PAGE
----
GLOVERSVILLE - The man accused in July of shooting and killing his mother at her Ephratah home will go to trial in March in Fulton County Court on murder and other charges.
James F. Dibble, 29, was previously arraigned on charges of second-degree murder and third-degree criminal possession of a weapon, two counts of fourth-degree criminal possession of stolen property, all felonies; and fifth-degree criminal possession of stolen property, a misdemeanor. He was indicted by a county grand jury on the charges on Sept. 19.
District Attorney Louise Sira said Dibble will make a brief appearance at a conference on Feb. 10 at 2:30 p.m. and the trial will begin with jury selection on March 31 at 9 a.m.
He will stand trial before Fulton County Judge Polly A. Hoye.
Sira said she expects the jury selection could take a few days and the trial to take at least two weeks given the amount of testimony from witnesses and evidence connected to the crime.
Sira said she can't comment on any negotiations that may have taken place with the defense.
Police arrested Dibble July 2 in the death of his mother, Gwenda L. Lisman, 58, who was found July 1 at 11:19 a.m. by a neighbor at Lisman's home at 227 Mud Road, authorities said.
He was previously arraigned in October before Fulton County Judge Richard C. Giardino. Dibble pleaded not guilty to all of the charges.
Dibble was represented by Gloversville attorney Robert Abdella. Abdella couldn't be reached for comment.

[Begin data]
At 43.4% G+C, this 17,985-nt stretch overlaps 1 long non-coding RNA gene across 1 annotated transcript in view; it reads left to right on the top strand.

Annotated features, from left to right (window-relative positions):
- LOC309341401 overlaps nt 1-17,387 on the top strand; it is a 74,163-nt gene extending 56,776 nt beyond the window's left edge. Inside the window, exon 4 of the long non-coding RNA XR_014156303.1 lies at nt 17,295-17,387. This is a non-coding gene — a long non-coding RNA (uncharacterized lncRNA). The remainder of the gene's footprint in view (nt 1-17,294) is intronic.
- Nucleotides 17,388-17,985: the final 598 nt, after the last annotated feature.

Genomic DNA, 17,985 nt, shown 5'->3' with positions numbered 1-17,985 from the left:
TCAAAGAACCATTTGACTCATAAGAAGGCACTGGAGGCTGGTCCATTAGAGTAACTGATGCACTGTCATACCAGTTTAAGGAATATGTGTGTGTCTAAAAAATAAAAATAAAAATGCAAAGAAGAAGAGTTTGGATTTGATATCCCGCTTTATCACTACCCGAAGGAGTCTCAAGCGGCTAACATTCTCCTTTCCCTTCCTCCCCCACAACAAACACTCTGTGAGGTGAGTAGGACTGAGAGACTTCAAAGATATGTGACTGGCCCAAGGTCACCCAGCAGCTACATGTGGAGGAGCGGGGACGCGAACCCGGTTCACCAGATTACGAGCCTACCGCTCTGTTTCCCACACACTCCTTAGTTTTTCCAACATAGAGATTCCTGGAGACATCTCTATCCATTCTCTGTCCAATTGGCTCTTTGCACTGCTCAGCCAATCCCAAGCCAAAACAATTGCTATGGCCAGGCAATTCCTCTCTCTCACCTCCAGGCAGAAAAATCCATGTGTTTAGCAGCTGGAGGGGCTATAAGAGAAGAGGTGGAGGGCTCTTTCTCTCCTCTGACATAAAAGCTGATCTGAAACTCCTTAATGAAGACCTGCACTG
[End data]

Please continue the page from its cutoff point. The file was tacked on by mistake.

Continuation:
Authorities said Dibble shot his mother in the head with a rifle she borrowed from a neighbor to deal with a rodent problem in her garden.
Fulton County Sheriff Thomas Lorey previously said Dibble and his mother may have been arguing over money and had a "tumultuous relationship."
If convicted of second-degree murder, Dibble could face 25 years to life in prison, Sira said.
Sira said her office believes the motive of Dibble was clear based on his indictment by a grand jury. She said they believe he was prompted to kill his mother for financial and material gain.
The criminal-possession charges stem from Dibble being in possession of stolen property consisting of jewelry belonging to Lisman and NASCAR collectibles belonging to Jeffrey Snell, according to the district attorney's office.
Dibble is accused of pawning the items for his own benefit, according to the district attorney's office. According to the indictment, each of the items exceeded $1,000 in value.
Sira said a .22-caliber rifle was used to shoot the woman. Authorities found a rifle of the same caliber at the scene, and it is believed to be the murder weapon, officials said.